3.2. Demand size

Demand size represents the total expected demand for each check-in day. It is thus estimated from the sample data as the total number of reservations made for each particular stay date.

Remember that our data presents both annual and weekly seasonality. In order to predict the series behavior and thus be able to estimate demand in the future, we deseasonalize it as follows. 

First, we calculate the seasonal index for each season π‘˜, using to the formula

where the denominator represents the average of the series 𝑠(𝑑) in the year which day 𝑑 belongs to. Thus, seasonal index for period π‘˜ is just the average demand for this period, where each value is normalized by its annual average. Then, let π‘˜π‘‘ be the period to which day 𝑑 belongs, we calculate the yearly deseasonalized series, as follows

where the subindex π‘Œ represents that this is an intermediate step where yearly seasonality has been removed.

To get rid of weekly seasonality, we follow a similar process. This time, the series 𝑠𝑑𝑒𝑠,π‘Œ(𝑑) is considered and we use the day of the week 𝑑 instead of the period π‘˜. We also use the median instead of the average to represent the seasonal index of each day of the week. This technique is common in the literature in order to preserve the shape of the weekly peaks. Therefore, we will calculate the seasonal index for day of the week 𝑑 as

where 𝐷𝑑 represents the set of all days that are of type 𝑑 (e.g. all Mondays). Here, the denominator represents the average of the series  𝑠𝑑𝑒𝑠,π‘Œ(𝑑) over the week containing day 𝑑. Finally, the deseasonalized series is computed as

where 𝑑𝑑 represents the day of the week of each day 𝑑.

Once we have stripped seasonality out of the series, we forecast it using the Holt-Winters exponential smoothing model, whose parameters are estimated from the sample data. Another option is to use SARIMA models, which require finding the hyperparameters (p, d, q, P, D, Q, m) that best fit the available data. In our case, since we have already deseasonalized the series, we have not found great improvements in the results when using these models. For this reason and due to its relative computational complexity, we use the exponential smoothing approach.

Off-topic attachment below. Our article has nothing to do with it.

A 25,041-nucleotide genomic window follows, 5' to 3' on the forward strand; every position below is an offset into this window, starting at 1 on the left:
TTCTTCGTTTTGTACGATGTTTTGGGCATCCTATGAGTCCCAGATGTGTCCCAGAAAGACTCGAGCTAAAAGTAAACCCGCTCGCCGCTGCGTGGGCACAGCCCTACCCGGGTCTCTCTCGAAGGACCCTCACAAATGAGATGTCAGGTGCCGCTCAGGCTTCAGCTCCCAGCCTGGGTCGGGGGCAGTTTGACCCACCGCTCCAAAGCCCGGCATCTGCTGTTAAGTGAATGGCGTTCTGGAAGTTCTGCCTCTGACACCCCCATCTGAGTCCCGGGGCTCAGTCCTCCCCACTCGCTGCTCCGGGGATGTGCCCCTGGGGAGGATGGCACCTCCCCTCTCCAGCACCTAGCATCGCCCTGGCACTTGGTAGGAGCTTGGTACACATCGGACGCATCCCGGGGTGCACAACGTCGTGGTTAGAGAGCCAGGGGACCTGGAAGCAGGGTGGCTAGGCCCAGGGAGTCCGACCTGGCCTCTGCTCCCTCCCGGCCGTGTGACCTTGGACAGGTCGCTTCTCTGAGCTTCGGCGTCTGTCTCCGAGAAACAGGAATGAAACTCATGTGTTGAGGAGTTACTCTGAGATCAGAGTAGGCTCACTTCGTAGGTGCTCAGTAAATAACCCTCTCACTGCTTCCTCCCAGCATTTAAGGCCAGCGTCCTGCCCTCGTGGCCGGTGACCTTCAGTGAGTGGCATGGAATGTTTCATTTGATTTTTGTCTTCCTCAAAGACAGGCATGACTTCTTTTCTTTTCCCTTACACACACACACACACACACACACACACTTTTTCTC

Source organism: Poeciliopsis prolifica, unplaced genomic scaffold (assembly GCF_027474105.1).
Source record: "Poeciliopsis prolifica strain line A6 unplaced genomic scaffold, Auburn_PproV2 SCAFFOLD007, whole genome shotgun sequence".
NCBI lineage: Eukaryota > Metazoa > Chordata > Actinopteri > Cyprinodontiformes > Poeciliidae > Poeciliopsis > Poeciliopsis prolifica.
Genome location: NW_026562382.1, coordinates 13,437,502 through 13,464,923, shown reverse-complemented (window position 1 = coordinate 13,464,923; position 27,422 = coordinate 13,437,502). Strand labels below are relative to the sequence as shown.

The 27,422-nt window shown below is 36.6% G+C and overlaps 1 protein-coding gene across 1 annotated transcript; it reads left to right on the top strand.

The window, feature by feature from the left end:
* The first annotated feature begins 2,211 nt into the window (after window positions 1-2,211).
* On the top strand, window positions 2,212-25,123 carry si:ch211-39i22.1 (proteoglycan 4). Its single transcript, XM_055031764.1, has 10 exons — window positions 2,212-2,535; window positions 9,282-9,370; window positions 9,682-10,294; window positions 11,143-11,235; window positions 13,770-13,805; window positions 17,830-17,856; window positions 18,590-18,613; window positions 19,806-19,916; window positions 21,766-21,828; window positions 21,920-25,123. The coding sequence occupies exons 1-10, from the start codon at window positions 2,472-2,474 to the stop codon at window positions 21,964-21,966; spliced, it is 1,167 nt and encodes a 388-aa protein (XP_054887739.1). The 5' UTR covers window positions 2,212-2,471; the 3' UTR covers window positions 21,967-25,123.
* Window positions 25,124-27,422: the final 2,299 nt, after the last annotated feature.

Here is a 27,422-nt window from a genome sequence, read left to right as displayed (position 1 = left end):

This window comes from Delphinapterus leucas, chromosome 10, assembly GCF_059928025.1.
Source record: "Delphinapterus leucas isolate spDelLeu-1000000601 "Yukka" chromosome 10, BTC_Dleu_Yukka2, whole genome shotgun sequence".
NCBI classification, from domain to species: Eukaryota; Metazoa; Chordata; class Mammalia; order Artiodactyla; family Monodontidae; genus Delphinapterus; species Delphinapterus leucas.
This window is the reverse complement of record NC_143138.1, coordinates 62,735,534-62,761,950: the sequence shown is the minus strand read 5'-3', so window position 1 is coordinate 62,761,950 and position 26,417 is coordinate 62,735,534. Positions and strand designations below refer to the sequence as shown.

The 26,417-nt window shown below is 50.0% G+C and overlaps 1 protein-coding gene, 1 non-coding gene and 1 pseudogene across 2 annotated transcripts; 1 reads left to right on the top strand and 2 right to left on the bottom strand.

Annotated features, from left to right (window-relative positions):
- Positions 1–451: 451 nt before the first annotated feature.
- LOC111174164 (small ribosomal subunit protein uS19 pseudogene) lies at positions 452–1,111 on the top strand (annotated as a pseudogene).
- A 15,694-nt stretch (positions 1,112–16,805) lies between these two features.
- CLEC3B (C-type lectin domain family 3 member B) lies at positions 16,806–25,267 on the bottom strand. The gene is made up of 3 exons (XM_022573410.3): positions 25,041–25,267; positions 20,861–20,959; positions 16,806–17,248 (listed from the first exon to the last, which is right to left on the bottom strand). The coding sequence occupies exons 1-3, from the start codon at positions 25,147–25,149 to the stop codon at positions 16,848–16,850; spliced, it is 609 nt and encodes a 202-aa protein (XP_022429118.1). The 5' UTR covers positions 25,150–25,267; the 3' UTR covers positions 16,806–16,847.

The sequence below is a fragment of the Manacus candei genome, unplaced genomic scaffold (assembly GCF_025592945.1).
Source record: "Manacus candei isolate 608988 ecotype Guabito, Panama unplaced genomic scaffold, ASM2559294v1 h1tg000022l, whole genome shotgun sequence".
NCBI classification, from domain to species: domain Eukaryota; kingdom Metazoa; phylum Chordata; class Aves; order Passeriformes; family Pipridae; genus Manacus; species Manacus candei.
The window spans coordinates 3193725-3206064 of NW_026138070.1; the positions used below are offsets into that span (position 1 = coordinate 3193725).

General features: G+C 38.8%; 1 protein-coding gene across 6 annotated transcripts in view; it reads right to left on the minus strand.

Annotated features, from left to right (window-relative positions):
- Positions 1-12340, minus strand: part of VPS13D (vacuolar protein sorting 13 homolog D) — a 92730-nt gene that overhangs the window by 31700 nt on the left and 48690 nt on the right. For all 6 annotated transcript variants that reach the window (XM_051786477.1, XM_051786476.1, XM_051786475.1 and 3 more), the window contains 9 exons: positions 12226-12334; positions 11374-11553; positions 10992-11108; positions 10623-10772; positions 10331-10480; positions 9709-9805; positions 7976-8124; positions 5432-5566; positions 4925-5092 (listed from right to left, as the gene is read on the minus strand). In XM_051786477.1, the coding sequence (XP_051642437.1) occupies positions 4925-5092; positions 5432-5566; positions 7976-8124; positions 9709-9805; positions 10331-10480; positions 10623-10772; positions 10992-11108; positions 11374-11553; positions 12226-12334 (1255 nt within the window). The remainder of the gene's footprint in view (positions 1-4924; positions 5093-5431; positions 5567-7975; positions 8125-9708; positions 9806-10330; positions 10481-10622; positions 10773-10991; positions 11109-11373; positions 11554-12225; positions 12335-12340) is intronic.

After making the projection of the deseasonalized series, we must undo the previous transformations in order to obtain the total estimated demand for each arrival day. This means that for each day 𝑑 of the forecast period, we must multiply the value of π‘ π‘‘𝑒𝑠,π‘Œ(𝑑) by their respective seasonal indices s^(kt)year and , where 𝑑𝑑 and π‘˜π‘‘ are, respectively, the day of the week and the season corresponding to day 𝑑. In this way, we obtain the estimate for the future demand size.  The results are shown in section 7.

4. Demand simulation

Next, we simulate the expected future demand projection assuming that the pricing policy will not change. Thus, the simulated demand is a reference value that will be affected by the pricing policy that is decided to be followed.

We modeled demand as a product of two independent functions, the demand size and the demand shape. For each day in the period to be predicted, we have predicted the demand size ŝ(𝑑) by projecting the deseasonalized series ŝ𝑑𝑒𝑠(𝑑), subsequently multiplying the value by the corresponding seasonality indices. On the other hand, we have obtained an estimate of the form of demand αΈ‚π‘˜(𝑑) for each period π‘˜ from the historical data. Thus, the expected number of bookings made for a certain arrival day 𝑑 with an advance of 𝑖 days is computed by means of the product

where π‘˜π‘‘ is the period in which day 𝑑 is included. In order to simulate the data, we also need to know the variance of the random variable 𝐡(𝑖,𝑑). Since we cannot calculate the variance explicitly, we approximate it from in-sample data as the mean squared error of the bookings variable for all days belonging to the same category, i.e., the same day of the week and the same period, and the same advance 𝑖. Thus, we compute the variance of the booking variable as

where π‘†π‘˜π‘‘ is the set of days belonging to the same season π‘˜π‘‘  as day 𝑑 and 𝐷𝑑𝑑 the set of days of the same day of the week 𝑑𝑑 as day 𝑑.

From these statistics, we simulate the forward demand for each pair (𝑖, 𝑑) as a normal distribution with average B(𝑖,𝑑) and variance Var( B(𝑖,𝑑)). This distribution is left-truncated at zero, since it is not possible to have negative demand values. Note that the normality assumption could be tested and, if rejected, a different model could be proposed. However, here we have considered enough to control for the average and the degree of dispersion of the demand.

Next, using the Monte Carlo method, we simulate 𝑀 possible demand trajectories for the forecast period. Thus, for each day 𝑑 and each lead time 𝑖 from 0 to 𝑇 (the maximum lead time), we take 𝑀 values from a normal distribution with mean and variance given by equations (8) and (9) respectively.

5. Estimation of the price – demand relationship